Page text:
The Impact of a Mobile Gaming Intervention to Increase Adherence to Pre-exposure Prophylaxis

Abstract

Pre-exposure prophylaxis is effective in preventing HIV, but data show that its effectiveness is compromised by suboptimal adherence. This randomized controlled trial (n = 69) tested the impact of an iPhone game, Viral Combat, on PrEP adherence over 24 weeks. Tenofovir-diphosphate in red blood cells was collected as a biological outcome of adherence. At 24-weeks, intervention participants were 3.75 (95% CI: 1.20–11.77; p = 0.02) times as likely to engage in optimal PrEP dosing compared to controls. Viral Combat showed preliminary efficacy in improving PrEP adherence for diverse young men who have sex with men.

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Acknowledgements

This publication was made possible with help from the Providence-Boston Center for AIDS Research (P30 AI 042853) and support from grant number R34MH104068 (MPI: LW, LKB) from the National Institute of Child Health and Human Development.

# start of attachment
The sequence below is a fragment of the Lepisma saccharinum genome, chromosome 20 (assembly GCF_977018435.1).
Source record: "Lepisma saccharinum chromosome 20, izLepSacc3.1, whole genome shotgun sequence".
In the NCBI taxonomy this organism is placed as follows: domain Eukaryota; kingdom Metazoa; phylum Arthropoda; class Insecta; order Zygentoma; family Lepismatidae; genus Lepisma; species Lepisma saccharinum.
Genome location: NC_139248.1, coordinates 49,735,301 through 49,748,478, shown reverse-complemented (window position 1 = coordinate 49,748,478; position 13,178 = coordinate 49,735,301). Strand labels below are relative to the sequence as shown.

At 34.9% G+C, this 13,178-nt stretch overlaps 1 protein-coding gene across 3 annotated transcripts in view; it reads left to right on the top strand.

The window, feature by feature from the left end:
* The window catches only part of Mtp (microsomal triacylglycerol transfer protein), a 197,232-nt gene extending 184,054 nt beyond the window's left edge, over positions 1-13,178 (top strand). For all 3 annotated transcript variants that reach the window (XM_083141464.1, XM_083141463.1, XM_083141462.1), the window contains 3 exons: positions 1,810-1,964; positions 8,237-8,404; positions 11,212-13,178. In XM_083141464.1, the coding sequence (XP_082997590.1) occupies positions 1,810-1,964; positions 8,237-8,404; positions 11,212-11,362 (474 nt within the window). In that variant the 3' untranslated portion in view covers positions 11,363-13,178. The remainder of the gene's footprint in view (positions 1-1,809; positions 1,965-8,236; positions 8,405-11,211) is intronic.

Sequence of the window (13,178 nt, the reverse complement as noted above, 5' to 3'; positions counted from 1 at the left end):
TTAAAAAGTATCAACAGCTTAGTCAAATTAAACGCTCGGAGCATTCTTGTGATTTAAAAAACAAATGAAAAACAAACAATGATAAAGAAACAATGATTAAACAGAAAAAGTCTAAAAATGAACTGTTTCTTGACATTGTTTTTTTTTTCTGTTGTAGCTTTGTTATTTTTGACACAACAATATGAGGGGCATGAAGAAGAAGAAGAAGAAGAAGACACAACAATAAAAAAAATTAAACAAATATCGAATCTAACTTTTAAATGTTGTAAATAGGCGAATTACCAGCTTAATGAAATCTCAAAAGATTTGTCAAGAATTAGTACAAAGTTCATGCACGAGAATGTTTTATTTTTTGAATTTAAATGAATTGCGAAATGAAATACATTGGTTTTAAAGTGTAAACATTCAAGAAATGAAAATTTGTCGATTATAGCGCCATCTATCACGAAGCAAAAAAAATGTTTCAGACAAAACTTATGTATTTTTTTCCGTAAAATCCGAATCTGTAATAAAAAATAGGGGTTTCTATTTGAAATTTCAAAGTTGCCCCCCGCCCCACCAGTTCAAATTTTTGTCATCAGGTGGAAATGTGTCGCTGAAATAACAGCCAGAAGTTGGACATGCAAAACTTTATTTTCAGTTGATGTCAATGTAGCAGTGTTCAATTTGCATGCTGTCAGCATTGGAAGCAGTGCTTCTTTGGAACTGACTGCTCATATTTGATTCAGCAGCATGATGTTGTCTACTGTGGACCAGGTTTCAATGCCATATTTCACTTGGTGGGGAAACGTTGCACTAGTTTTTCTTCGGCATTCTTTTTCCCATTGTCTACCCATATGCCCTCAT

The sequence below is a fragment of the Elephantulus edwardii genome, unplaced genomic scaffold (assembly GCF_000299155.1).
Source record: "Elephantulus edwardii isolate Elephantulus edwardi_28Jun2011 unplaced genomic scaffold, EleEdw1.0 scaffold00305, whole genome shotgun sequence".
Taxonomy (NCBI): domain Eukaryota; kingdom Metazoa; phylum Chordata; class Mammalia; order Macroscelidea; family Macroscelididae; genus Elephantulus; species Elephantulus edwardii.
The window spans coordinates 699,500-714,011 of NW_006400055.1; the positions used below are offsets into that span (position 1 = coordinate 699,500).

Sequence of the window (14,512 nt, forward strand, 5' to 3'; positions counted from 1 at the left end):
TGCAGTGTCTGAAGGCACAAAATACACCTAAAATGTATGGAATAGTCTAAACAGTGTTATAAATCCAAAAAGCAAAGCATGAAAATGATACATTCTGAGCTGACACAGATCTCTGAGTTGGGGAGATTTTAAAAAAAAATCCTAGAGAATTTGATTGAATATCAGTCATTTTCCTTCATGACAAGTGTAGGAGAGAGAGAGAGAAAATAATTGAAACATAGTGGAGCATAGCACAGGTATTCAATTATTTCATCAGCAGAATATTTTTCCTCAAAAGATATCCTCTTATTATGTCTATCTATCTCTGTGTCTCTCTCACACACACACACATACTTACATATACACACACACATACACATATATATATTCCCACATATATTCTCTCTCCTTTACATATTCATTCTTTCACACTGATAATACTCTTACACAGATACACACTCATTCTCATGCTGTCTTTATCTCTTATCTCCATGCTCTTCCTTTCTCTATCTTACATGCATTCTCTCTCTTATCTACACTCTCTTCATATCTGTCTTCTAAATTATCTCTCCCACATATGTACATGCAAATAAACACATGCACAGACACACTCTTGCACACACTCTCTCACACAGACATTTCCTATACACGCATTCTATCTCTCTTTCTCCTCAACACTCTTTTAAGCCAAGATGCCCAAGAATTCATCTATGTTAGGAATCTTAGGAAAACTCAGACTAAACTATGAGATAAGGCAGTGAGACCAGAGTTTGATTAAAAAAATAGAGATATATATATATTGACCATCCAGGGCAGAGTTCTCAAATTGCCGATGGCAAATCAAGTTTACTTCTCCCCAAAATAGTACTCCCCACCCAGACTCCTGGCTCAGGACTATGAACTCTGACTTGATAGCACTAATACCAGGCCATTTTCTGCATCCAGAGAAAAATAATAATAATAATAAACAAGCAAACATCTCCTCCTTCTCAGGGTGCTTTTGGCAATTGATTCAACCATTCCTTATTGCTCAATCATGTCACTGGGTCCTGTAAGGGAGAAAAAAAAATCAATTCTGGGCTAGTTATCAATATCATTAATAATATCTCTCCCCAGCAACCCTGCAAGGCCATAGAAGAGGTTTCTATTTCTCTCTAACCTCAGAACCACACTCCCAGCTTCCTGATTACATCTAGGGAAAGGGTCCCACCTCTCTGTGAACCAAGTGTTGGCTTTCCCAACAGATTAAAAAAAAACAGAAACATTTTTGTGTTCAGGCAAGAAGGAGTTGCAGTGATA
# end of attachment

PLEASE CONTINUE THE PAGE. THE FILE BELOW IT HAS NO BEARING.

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Correspondence to Laura Whiteley.

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LM has received honoraria for advisory boards and speaker bureau participation from Gilead Sciences, ViiV Healthcare, and Merck, and his institution has received grants from these companies.

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Procedures were in accordance with ethical standards for human subjects research. All participants provided informed, written consent.

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Whiteley, L., Craker, L., Haubrick, K.K. et al. The Impact of a Mobile Gaming Intervention to Increase Adherence to Pre-exposure Prophylaxis. AIDS Behav (2021). https://doi.org/10.1007/s10461-020-03118-3

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Keywords

  • Pre-exposure prophylaxis (PrEP)
  • Adherence
  • Men who have sex with men (MSM)
  • Mobile technology intervention